Sleeping and weight loss

Sleeping and weight loss? For years, dieters have been told that in order for them to lose weight, they need to count their calories, eat healthful foods, and exercise. More recent research, however, has found that getting a good night’s rest can actually help you shed those unwanted pounds. Today, sleeping and weight loss appear to go hand and hand.

Sleeping and Weight Loss Studies
Research gathered from numerous individual studies over the past few years has found a link between sleep and certain hormones that impact our eating behavior as well as our metabolism. In one study conducted on individuals between the ages of 30 and 60, Body Mass Index (BMI) levels were studied. It was found that study participants who only got three hours of sleep each night experienced a 5% increase in body weight, while participants who got 7 or more hours of sleep each night did not.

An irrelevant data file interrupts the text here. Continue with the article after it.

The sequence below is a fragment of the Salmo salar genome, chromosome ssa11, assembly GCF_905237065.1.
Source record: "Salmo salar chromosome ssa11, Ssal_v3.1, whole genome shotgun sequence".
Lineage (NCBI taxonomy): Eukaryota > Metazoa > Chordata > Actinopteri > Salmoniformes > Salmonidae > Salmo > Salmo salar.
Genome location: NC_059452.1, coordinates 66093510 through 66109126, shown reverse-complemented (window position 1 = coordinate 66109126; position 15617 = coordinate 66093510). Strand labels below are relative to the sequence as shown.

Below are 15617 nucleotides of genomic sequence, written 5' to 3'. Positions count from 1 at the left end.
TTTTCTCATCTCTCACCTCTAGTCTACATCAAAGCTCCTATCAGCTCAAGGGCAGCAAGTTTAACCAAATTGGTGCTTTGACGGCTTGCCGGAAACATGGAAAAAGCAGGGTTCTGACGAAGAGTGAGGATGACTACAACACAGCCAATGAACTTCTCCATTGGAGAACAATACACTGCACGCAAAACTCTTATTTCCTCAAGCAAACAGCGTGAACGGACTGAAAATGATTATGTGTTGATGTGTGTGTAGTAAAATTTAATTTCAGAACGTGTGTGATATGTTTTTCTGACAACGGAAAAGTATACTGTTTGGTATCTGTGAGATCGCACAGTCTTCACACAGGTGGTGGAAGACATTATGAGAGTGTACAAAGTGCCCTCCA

Most recently, researchers from the University of Chicago and the University of Wisconsin published results of a study in the Annals of Internal Medicine that looked at how sleep affects not only weight loss, but also the affect on actual fat and muscle loss. The study was conducted on 10 overweight, middle-aged participants (both men and women). The participants were confined to a hospital-like setting where not only their sleep, but also their caloric intake would be closely observed. Participants were given a reduced diet of 90% less than what they would normally eat. There were two phases to the study. The first involved participants sleeping 8.5 hours each night, while the other only 5.5 hours per night. During both phases, participants lost weight; however it was noted that a greater proportion of body fat was lost when the participants were allowed to sleep more. It was concluded that approximately 3.1 pounds of body fat were lost in the first phase, compared to about 1.3 pounds in the second phase. The implications of this study suggest that individuals who are sleep-deprived when dieting will lose lean body mass rather than the fat that they are really seeking to lose. Now, because lean body mass is linked to how one’s metabolism works, this can make things harder to lose fat if you are sleep-deprived.

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